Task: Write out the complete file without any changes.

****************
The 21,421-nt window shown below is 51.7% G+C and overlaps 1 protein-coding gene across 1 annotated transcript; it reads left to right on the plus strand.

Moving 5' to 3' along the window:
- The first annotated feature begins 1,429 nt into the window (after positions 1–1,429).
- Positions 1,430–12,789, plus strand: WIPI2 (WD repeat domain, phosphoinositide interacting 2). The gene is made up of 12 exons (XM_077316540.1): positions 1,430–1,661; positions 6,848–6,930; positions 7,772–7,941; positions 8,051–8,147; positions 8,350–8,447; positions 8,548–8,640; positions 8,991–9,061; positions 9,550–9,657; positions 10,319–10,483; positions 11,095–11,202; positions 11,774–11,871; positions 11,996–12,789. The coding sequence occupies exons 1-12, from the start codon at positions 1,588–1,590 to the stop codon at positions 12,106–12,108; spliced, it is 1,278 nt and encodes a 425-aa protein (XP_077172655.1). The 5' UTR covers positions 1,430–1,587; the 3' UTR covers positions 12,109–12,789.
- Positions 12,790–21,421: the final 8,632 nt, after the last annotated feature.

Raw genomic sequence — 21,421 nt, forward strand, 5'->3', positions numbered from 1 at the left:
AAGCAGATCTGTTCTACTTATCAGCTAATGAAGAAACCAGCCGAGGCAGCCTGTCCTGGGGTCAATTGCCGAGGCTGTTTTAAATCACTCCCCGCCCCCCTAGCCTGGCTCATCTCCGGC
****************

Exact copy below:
The 21,421-nt window shown below is 51.7% G+C and overlaps 1 protein-coding gene across 1 annotated transcript; it reads left to right on the plus strand.

Moving 5' to 3' along the window:
- The first annotated feature begins 1,429 nt into the window (after positions 1–1,429).
- Positions 1,430–12,789, plus strand: WIPI2 (WD repeat domain, phosphoinositide interacting 2). The gene is made up of 12 exons (XM_077316540.1): positions 1,430–1,661; positions 6,848–6,930; positions 7,772–7,941; positions 8,051–8,147; positions 8,350–8,447; positions 8,548–8,640; positions 8,991–9,061; positions 9,550–9,657; positions 10,319–10,483; positions 11,095–11,202; positions 11,774–11,871; positions 11,996–12,789. The coding sequence occupies exons 1-12, from the start codon at positions 1,588–1,590 to the stop codon at positions 12,106–12,108; spliced, it is 1,278 nt and encodes a 425-aa protein (XP_077172655.1). The 5' UTR covers positions 1,430–1,587; the 3' UTR covers positions 12,109–12,789.
- Positions 12,790–21,421: the final 8,632 nt, after the last annotated feature.

Raw genomic sequence — 21,421 nt, forward strand, 5'->3', positions numbered from 1 at the left:
AAGCAGATCTGTTCTACTTATCAGCTAATGAAGAAACCAGCCGAGGCAGCCTGTCCTGGGGTCAATTGCCGAGGCTGTTTTAAATCACTCCCCGCCCCCCTAGCCTGGCTCATCTCCGGC